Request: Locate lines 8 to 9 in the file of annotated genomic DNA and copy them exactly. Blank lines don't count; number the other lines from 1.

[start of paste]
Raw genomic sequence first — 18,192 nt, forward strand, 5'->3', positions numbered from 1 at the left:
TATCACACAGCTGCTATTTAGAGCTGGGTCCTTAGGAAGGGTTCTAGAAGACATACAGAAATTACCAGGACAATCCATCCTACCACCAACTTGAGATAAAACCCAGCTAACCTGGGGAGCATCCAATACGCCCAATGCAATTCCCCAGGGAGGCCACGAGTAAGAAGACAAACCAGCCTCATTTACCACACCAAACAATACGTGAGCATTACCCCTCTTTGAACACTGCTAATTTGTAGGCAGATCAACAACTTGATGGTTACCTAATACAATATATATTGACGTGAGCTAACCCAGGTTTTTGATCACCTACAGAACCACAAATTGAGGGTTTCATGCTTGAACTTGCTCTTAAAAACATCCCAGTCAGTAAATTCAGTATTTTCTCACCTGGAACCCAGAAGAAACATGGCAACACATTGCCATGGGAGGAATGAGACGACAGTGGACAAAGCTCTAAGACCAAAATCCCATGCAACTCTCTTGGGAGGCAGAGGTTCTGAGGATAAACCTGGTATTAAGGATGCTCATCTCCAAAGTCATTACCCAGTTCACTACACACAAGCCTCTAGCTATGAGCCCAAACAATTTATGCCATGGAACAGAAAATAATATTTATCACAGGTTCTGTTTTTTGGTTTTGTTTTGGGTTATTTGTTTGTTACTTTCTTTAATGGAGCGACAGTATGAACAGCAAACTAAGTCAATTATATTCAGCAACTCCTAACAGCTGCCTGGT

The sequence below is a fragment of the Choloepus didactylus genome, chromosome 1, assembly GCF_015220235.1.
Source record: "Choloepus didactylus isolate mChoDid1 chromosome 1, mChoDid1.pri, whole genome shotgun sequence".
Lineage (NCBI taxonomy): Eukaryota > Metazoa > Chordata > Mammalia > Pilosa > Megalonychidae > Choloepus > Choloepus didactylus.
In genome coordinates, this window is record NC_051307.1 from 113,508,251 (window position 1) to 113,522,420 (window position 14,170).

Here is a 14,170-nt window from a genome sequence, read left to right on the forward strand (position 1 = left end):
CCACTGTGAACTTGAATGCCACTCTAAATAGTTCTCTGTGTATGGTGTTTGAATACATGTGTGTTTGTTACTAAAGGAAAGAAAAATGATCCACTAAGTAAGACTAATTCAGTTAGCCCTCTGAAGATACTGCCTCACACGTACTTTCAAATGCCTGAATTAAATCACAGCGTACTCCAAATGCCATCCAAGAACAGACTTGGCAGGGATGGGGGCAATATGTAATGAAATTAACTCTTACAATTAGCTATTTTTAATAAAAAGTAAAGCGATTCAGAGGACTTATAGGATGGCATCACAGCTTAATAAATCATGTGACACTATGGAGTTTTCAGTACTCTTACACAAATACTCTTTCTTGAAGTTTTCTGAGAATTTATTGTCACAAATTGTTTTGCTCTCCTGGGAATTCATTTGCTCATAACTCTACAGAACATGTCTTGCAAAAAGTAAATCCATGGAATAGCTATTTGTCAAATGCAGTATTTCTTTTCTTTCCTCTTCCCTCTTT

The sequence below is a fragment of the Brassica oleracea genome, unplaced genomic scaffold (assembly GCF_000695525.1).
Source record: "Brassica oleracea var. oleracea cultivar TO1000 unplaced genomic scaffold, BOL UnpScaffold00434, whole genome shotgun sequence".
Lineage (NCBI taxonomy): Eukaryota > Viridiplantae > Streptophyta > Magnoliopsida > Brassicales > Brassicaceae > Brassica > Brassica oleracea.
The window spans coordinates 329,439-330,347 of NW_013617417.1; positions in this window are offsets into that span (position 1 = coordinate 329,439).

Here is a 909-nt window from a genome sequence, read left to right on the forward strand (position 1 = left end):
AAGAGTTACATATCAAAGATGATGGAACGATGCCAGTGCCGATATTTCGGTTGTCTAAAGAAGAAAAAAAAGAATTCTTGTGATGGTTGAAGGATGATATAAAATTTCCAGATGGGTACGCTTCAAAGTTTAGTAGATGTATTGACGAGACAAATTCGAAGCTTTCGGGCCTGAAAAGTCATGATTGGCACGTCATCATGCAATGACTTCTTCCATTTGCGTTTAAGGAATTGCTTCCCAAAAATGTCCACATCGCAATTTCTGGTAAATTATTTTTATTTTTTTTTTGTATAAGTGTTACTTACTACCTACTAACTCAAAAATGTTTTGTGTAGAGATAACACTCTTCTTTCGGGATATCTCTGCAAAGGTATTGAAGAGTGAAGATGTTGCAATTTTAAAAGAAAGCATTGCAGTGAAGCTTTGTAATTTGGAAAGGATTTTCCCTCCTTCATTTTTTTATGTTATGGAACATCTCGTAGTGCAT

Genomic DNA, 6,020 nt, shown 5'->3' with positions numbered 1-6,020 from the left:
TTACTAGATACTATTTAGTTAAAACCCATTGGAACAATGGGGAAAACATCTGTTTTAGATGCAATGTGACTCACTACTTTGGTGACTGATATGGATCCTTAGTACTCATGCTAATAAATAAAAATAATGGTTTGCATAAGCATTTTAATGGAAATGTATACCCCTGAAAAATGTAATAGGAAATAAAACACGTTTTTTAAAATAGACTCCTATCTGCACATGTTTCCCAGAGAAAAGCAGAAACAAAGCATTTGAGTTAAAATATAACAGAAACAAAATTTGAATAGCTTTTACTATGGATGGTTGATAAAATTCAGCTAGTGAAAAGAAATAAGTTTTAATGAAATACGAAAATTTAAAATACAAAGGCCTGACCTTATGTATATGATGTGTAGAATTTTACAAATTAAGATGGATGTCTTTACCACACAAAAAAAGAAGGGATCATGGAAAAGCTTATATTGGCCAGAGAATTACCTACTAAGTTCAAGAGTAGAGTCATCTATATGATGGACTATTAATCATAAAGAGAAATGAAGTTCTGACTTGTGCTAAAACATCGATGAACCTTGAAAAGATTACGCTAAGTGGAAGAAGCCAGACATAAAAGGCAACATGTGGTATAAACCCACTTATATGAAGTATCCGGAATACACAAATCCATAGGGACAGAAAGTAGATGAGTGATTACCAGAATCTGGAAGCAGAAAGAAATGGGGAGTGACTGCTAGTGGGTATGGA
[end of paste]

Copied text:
CCACTGTGAACTTGAATGCCACTCTAAATAGTTCTCTGTGTATGGTGTTTGAATACATGTGTGTTTGTTACTAAAGGAAAGAAAAATGATCCACTAAGTAAGACTAATTCAGTTAGCCCTCTGAAGATACTGCCTCACACGTACTTTCAAATGCCTGAATTAAATCACAGCGTACTCCAAATGCCATCCAAGAACAGACTTGGCAGGGATGGGGGCAATATGTAATGAAATTAACTCTTACAATTAGCTATTTTTAATAAAAAGTAAAGCGATTCAGAGGACTTATAGGATGGCATCACAGCTTAATAAATCATGTGACACTATGGAGTTTTCAGTACTCTTACACAAATACTCTTTCTTGAAGTTTTCTGAGAATTTATTGTCACAAATTGTTTTGCTCTCCTGGGAATTCATTTGCTCATAACTCTACAGAACATGTCTTGCAAAAAGTAAATCCATGGAATAGCTATTTGTCAAATGCAGTATTTCTTTTCTTTCCTCTTCCCTCTTT

The sequence below is a fragment of the Brassica oleracea genome, unplaced genomic scaffold (assembly GCF_000695525.1).